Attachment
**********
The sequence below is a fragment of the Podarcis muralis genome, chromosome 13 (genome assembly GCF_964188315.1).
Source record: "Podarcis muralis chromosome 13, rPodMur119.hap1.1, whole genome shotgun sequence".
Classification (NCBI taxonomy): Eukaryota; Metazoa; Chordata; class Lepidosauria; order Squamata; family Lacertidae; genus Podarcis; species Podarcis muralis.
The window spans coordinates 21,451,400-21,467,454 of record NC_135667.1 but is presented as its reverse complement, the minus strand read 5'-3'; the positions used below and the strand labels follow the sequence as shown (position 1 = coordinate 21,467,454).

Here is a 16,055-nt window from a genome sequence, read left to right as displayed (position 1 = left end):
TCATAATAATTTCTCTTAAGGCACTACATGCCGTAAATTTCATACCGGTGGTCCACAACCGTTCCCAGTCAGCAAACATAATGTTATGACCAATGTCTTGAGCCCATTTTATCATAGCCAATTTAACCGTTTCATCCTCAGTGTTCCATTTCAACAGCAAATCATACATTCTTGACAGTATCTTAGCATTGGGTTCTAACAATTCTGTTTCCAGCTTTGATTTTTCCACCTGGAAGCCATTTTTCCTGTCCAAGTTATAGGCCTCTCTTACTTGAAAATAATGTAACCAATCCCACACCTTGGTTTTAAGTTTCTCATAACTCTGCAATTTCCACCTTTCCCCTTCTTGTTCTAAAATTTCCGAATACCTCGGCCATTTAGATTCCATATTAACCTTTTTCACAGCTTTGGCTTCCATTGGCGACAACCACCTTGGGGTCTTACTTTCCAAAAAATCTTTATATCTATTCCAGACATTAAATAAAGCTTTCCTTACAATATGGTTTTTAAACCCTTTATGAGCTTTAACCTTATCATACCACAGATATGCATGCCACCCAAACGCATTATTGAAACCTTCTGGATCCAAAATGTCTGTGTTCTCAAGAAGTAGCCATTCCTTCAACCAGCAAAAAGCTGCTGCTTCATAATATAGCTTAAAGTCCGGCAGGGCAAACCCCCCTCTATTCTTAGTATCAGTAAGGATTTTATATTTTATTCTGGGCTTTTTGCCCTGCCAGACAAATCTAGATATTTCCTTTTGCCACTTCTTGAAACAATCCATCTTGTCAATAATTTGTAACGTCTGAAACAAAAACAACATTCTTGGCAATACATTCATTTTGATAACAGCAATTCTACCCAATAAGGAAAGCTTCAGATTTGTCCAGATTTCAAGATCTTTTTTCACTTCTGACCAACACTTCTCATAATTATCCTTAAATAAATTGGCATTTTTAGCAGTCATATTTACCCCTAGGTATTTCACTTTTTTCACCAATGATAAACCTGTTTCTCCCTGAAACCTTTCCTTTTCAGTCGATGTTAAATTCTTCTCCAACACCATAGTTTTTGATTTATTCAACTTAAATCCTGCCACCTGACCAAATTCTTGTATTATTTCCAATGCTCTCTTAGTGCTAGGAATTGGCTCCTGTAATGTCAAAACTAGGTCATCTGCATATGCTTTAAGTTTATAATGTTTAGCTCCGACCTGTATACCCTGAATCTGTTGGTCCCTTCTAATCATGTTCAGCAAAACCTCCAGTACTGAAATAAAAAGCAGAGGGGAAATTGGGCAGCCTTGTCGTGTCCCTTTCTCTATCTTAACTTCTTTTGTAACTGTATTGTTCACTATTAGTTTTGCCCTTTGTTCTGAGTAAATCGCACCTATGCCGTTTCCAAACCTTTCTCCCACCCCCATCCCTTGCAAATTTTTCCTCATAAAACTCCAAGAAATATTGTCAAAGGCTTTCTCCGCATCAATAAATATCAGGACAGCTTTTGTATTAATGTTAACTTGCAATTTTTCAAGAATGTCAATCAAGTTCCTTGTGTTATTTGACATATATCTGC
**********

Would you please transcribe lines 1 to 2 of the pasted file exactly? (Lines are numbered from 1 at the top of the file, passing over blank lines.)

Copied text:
The sequence below is a fragment of the Podarcis muralis genome, chromosome 13 (genome assembly GCF_964188315.1).
Source record: "Podarcis muralis chromosome 13, rPodMur119.hap1.1, whole genome shotgun sequence".